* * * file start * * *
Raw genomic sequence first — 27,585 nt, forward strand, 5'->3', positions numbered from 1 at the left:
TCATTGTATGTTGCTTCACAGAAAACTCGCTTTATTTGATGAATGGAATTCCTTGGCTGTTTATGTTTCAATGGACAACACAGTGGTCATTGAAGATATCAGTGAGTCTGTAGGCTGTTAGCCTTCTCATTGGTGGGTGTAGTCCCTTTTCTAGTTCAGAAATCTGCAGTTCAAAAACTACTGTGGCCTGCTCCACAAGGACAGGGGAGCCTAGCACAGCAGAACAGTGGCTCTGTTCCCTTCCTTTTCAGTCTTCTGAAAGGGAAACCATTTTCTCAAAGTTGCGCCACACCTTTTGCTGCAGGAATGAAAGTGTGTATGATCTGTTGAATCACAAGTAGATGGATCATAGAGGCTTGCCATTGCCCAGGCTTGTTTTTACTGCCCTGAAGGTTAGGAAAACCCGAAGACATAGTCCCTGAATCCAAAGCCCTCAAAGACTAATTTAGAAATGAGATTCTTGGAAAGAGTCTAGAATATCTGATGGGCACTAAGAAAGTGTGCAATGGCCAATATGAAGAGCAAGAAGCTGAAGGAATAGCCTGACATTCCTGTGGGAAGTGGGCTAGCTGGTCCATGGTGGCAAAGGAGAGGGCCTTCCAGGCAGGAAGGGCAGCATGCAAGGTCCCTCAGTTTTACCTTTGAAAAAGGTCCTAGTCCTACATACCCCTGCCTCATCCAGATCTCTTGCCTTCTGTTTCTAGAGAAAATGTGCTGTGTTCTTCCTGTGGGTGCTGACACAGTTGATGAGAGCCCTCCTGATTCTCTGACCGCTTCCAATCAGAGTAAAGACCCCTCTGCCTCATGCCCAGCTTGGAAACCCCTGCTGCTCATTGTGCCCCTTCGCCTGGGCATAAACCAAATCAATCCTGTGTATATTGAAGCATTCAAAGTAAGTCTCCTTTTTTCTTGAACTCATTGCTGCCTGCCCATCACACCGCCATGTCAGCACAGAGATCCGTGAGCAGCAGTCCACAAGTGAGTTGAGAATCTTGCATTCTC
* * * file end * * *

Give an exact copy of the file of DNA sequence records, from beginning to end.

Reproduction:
Raw genomic sequence first — 27,585 nt, forward strand, 5'->3', positions numbered from 1 at the left:
TCATTGTATGTTGCTTCACAGAAAACTCGCTTTATTTGATGAATGGAATTCCTTGGCTGTTTATGTTTCAATGGACAACACAGTGGTCATTGAAGATATCAGTGAGTCTGTAGGCTGTTAGCCTTCTCATTGGTGGGTGTAGTCCCTTTTCTAGTTCAGAAATCTGCAGTTCAAAAACTACTGTGGCCTGCTCCACAAGGACAGGGGAGCCTAGCACAGCAGAACAGTGGCTCTGTTCCCTTCCTTTTCAGTCTTCTGAAAGGGAAACCATTTTCTCAAAGTTGCGCCACACCTTTTGCTGCAGGAATGAAAGTGTGTATGATCTGTTGAATCACAAGTAGATGGATCATAGAGGCTTGCCATTGCCCAGGCTTGTTTTTACTGCCCTGAAGGTTAGGAAAACCCGAAGACATAGTCCCTGAATCCAAAGCCCTCAAAGACTAATTTAGAAATGAGATTCTTGGAAAGAGTCTAGAATATCTGATGGGCACTAAGAAAGTGTGCAATGGCCAATATGAAGAGCAAGAAGCTGAAGGAATAGCCTGACATTCCTGTGGGAAGTGGGCTAGCTGGTCCATGGTGGCAAAGGAGAGGGCCTTCCAGGCAGGAAGGGCAGCATGCAAGGTCCCTCAGTTTTACCTTTGAAAAAGGTCCTAGTCCTACATACCCCTGCCTCATCCAGATCTCTTGCCTTCTGTTTCTAGAGAAAATGTGCTGTGTTCTTCCTGTGGGTGCTGACACAGTTGATGAGAGCCCTCCTGATTCTCTGACCGCTTCCAATCAGAGTAAAGACCCCTCTGCCTCATGCCCAGCTTGGAAACCCCTGCTGCTCATTGTGCCCCTTCGCCTGGGCATAAACCAAATCAATCCTGTGTATATTGAAGCATTCAAAGTAAGTCTCCTTTTTTCTTGAACTCATTGCTGCCTGCCCATCACACCGCCATGTCAGCACAGAGATCCGTGAGCAGCAGTCCACAAGTGAGTTGAGAATCTTGCATTCTC